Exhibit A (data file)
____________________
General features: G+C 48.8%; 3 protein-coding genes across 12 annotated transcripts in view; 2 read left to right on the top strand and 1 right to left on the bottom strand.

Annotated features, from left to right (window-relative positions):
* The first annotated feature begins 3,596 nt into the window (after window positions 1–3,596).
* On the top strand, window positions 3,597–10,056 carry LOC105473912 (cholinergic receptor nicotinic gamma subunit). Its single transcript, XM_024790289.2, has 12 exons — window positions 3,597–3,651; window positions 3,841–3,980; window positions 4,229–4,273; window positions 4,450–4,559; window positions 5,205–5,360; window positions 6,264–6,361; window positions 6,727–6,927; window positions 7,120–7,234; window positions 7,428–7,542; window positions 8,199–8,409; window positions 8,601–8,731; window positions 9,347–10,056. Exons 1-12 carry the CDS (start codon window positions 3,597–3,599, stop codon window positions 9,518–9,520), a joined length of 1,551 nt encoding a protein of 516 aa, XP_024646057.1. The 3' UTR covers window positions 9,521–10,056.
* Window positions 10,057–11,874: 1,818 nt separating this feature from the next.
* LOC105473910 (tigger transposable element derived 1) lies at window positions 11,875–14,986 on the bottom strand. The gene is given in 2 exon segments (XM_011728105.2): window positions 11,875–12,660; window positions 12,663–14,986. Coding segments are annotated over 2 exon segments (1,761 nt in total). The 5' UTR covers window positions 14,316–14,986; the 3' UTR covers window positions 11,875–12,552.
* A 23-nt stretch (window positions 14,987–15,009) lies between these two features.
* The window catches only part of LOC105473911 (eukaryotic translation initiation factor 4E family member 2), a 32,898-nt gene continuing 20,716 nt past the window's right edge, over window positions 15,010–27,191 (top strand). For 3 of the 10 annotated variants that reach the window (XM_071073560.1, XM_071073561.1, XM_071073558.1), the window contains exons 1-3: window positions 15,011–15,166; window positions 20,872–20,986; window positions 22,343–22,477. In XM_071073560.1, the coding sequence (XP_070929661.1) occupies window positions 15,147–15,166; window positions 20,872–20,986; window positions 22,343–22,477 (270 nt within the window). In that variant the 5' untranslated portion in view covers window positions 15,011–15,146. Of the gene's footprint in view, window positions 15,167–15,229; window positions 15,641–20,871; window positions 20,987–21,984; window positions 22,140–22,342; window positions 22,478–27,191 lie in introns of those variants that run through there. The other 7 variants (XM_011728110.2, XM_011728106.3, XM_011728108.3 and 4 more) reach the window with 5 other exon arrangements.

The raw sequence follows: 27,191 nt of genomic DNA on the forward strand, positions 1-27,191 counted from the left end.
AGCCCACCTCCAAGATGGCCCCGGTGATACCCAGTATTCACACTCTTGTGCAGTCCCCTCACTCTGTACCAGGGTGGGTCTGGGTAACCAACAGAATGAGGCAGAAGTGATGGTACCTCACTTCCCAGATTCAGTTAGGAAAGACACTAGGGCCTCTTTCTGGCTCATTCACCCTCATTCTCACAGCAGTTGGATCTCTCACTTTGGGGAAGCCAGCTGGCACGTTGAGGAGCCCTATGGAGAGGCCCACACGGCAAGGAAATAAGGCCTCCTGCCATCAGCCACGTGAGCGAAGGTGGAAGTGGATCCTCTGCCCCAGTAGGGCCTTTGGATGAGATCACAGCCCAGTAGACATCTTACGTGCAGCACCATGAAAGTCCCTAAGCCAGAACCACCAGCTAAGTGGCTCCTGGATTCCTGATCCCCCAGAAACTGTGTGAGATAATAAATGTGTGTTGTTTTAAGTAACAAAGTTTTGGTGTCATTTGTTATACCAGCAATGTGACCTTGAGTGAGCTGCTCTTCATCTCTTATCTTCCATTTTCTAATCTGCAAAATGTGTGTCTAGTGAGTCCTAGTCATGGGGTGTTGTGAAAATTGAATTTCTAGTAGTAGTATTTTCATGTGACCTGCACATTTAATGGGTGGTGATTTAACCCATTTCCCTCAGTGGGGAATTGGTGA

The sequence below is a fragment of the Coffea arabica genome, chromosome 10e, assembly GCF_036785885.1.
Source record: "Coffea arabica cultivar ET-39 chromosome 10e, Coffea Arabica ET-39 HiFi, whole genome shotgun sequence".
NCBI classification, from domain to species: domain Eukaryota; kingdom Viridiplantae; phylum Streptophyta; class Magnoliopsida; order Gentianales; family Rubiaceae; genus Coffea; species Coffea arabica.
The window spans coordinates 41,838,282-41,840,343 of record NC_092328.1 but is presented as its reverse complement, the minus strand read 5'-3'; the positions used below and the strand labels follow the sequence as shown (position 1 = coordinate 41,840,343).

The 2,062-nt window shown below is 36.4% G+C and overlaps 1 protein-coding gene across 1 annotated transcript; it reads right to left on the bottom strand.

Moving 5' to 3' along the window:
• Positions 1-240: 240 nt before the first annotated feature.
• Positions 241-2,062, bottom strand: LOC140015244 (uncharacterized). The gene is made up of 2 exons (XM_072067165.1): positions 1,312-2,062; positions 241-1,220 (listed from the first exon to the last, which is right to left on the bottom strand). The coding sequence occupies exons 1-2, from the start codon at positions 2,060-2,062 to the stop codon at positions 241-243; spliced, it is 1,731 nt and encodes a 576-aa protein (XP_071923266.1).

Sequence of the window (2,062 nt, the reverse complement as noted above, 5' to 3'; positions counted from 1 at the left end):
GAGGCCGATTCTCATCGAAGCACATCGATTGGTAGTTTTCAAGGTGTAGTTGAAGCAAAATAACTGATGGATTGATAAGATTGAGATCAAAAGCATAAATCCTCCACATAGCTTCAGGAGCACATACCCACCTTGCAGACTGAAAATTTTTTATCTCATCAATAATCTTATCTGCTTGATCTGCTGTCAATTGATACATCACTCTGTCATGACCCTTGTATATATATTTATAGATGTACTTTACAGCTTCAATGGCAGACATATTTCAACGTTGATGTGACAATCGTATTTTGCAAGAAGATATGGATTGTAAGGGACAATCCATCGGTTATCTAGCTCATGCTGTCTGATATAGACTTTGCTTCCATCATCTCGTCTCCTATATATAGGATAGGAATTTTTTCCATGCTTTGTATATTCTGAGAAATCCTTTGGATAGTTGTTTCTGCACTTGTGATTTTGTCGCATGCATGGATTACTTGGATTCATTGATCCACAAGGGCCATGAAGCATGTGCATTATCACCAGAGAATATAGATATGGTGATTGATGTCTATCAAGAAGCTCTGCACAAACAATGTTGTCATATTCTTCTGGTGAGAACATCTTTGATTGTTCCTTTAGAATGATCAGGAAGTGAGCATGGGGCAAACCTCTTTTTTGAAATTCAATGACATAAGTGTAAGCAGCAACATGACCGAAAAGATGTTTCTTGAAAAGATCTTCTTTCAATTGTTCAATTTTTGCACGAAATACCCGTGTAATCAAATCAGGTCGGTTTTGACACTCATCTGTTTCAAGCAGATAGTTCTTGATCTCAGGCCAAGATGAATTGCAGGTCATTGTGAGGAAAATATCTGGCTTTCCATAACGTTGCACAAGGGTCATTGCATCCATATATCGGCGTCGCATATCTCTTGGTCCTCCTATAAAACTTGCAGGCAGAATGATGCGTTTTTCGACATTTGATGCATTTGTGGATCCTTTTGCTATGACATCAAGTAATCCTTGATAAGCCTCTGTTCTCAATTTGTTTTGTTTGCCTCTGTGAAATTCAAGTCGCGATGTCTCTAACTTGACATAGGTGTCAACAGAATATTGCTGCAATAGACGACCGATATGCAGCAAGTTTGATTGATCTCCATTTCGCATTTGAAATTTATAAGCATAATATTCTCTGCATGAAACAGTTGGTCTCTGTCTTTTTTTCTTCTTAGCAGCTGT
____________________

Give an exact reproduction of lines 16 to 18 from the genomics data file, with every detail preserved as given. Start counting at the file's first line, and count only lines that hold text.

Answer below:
Moving 5' to 3' along the window:
• Positions 1-240: 240 nt before the first annotated feature.
• Positions 241-2,062, bottom strand: LOC140015244 (uncharacterized). The gene is made up of 2 exons (XM_072067165.1): positions 1,312-2,062; positions 241-1,220 (listed from the first exon to the last, which is right to left on the bottom strand). The coding sequence occupies exons 1-2, from the start codon at positions 2,060-2,062 to the stop codon at positions 241-243; spliced, it is 1,731 nt and encodes a 576-aa protein (XP_071923266.1).